One of the divers who helped to save 12 schoolboys and their football coach from a flooded cave in Thailand played down his heroics as he returned to Britain.
Rick Stanton denied he was a hero and said he was using a “very unique skill set” to “give something back to the community”.
Mr Stanton and several other British divers had joined the rescue mission after the football team became trapped in an underground network in Chiang Rai province following monsoon rains.
The retired fireman, from Coventry, and his colleague, John Volanthen, from Bristol, were the first divers to reach the stranded group in the Luang Nang Non Cave.
They then launched a mission to rescue the boys and their 25-year-old coach, which concluded on Tuesday after an 18-day ordeal.
The operation claimed the life of Thai navy diver Saman Kunan, who died while replenishing oxygen canisters.
The rescue was particularly treacherous because the boys, aged 11 to 16, had to swim through tight spaces despite having no previous diving experience.
Speaking on his return to the UK, Mr Stanton said: “Are we heroes? No, we were just using a very unique skill set, which we normally use for our own interests and sometimes we are able to use that and give something back to the community.
“This was completely uncharted, unprecedented territory and nothing like this has been done. So, of course there were doubts.
“I knew that we had a good team, with good support from the Thai authorities, the caving community and rescue organisations, so we had the best we could do to make a plan work.”
Mr Stanton described his relief as he and Mr Volanthen discovered that the boys were still alive – nine days after they went missing deep within the labyrinth.
“Initially, of course, excitement, relief that they were still alive. As they were coming down the slope, we were counting them until we got to 13 … unbelievable,” he said.
“We gave them a little bit of extra light, they still had light, they looked in good health.
“Then, of course, when we departed, all we could think about was how we were going to get them out.
“So there was relief, tempered with uncertainty.”
Mr Stanton would not describe how his team rescued the children, saying it was “too detailed for this point in time”.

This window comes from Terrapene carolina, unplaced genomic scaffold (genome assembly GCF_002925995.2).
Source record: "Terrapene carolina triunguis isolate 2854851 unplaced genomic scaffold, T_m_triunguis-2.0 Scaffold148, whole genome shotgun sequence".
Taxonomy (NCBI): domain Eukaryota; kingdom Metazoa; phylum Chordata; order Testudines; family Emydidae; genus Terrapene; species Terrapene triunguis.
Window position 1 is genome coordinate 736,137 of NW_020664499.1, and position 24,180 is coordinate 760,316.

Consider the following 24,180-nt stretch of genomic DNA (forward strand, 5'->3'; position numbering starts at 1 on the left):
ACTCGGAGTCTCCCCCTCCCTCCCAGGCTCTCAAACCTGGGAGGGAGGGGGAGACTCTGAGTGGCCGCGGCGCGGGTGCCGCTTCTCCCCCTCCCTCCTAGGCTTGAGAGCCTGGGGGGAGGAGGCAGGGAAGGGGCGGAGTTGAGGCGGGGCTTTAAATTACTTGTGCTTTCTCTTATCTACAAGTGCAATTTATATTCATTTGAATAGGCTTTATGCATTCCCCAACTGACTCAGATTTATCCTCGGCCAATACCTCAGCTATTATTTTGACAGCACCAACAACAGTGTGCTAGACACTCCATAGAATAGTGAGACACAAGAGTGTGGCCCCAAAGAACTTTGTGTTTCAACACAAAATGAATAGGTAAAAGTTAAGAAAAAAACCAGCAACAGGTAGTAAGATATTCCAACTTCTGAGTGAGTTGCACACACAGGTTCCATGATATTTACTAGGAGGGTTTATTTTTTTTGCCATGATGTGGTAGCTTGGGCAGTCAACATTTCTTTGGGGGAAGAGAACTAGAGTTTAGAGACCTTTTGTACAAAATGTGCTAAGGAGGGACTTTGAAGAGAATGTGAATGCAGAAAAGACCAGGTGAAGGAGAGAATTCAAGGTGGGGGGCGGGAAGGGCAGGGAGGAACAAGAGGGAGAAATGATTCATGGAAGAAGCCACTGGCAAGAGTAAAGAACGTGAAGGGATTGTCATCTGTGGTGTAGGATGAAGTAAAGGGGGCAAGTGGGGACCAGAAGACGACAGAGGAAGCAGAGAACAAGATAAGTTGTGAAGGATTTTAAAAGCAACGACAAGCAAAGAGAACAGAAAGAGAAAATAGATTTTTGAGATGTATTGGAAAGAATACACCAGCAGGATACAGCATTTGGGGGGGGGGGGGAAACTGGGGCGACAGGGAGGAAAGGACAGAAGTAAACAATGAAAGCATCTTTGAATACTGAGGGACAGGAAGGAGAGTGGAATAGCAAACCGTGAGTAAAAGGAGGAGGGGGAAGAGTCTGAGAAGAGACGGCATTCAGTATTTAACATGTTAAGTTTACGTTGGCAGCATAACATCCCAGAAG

“The most important thing to have was a full face mask which had been applied inside with positive pressure to enable them to breathe and to be relaxed enough so not to feel any anxiety during the process,” he said.
“There was a lot of chaos but we were so task-orientated, focused, and we blanked that out and carried on with the job in hand, step by step, until we achieved success.”
During a press conference at Heathrow Airport, Mr Stanton declined to answer any medical questions but said: “They were carefully handled.
“There is a lot of responsibility, that is all I am prepared to say … There is a lot of responsibility that an experienced diver could handle.”
As well as Mr Stanton, fellow divers Chris Jewell and Connor Roe, both from Somerset; Josh Bratchley, from Devon; Jim Warny, from Co Clare, Ireland; Mike Clayton, from Yorkshire; and Gary Mitchell, from Wales, returned to the UK on Friday.
Mr Jewell said: “Our role was to help transport the boys under water through the cave to bring them out.
“The diving conditions were extremely challenging, there was poor visibility and responsibility for another human being’s life.
“It was a successful outcome and we played a part in an international effort.”
Mr Jewell said it was very hard to judge how close it came to being a very different outcome.
“The Thai authorities took a lot of steps to divert rivers on the mountain top which we believe bought us as lot of time to get this outcome,” he said.
As he left the press conference, Mr Stanton was asked if he would see the boys again.
He replied: “I will see them sometime in the future. It will be good to get closure.”